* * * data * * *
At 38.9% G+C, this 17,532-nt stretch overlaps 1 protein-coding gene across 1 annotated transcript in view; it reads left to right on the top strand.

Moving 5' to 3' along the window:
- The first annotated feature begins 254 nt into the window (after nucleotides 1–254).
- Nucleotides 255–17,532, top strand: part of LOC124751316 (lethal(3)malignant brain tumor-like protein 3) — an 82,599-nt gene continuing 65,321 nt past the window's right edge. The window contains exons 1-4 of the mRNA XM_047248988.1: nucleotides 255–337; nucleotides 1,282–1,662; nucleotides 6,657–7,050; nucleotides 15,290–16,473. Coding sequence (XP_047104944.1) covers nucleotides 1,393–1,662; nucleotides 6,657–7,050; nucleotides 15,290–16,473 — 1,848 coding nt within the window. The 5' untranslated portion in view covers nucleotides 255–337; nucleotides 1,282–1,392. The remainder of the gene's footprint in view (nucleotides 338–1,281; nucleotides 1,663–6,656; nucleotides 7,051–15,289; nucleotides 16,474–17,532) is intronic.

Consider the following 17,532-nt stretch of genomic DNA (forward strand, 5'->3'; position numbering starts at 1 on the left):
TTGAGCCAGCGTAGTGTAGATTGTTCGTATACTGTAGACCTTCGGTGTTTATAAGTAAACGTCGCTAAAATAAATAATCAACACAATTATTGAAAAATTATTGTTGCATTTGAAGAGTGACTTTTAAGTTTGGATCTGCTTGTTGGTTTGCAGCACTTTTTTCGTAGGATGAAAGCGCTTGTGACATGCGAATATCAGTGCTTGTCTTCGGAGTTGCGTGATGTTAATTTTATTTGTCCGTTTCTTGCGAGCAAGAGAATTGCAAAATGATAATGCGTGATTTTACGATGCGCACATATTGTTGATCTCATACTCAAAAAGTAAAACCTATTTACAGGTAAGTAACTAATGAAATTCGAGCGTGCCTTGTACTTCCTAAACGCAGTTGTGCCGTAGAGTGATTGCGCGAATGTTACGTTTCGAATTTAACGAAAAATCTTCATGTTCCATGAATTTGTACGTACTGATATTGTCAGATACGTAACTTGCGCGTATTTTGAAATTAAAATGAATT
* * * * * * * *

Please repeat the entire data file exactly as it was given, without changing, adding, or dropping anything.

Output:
At 38.9% G+C, this 17,532-nt stretch overlaps 1 protein-coding gene across 1 annotated transcript in view; it reads left to right on the top strand.

Moving 5' to 3' along the window:
- The first annotated feature begins 254 nt into the window (after nucleotides 1–254).
- Nucleotides 255–17,532, top strand: part of LOC124751316 (lethal(3)malignant brain tumor-like protein 3) — an 82,599-nt gene continuing 65,321 nt past the window's right edge. The window contains exons 1-4 of the mRNA XM_047248988.1: nucleotides 255–337; nucleotides 1,282–1,662; nucleotides 6,657–7,050; nucleotides 15,290–16,473. Coding sequence (XP_047104944.1) covers nucleotides 1,393–1,662; nucleotides 6,657–7,050; nucleotides 15,290–16,473 — 1,848 coding nt within the window. The 5' untranslated portion in view covers nucleotides 255–337; nucleotides 1,282–1,392. The remainder of the gene's footprint in view (nucleotides 338–1,281; nucleotides 1,663–6,656; nucleotides 7,051–15,289; nucleotides 16,474–17,532) is intronic.

Consider the following 17,532-nt stretch of genomic DNA (forward strand, 5'->3'; position numbering starts at 1 on the left):
TTGAGCCAGCGTAGTGTAGATTGTTCGTATACTGTAGACCTTCGGTGTTTATAAGTAAACGTCGCTAAAATAAATAATCAACACAATTATTGAAAAATTATTGTTGCATTTGAAGAGTGACTTTTAAGTTTGGATCTGCTTGTTGGTTTGCAGCACTTTTTTCGTAGGATGAAAGCGCTTGTGACATGCGAATATCAGTGCTTGTCTTCGGAGTTGCGTGATGTTAATTTTATTTGTCCGTTTCTTGCGAGCAAGAGAATTGCAAAATGATAATGCGTGATTTTACGATGCGCACATATTGTTGATCTCATACTCAAAAAGTAAAACCTATTTACAGGTAAGTAACTAATGAAATTCGAGCGTGCCTTGTACTTCCTAAACGCAGTTGTGCCGTAGAGTGATTGCGCGAATGTTACGTTTCGAATTTAACGAAAAATCTTCATGTTCCATGAATTTGTACGTACTGATATTGTCAGATACGTAACTTGCGCGTATTTTGAAATTAAAATGAATT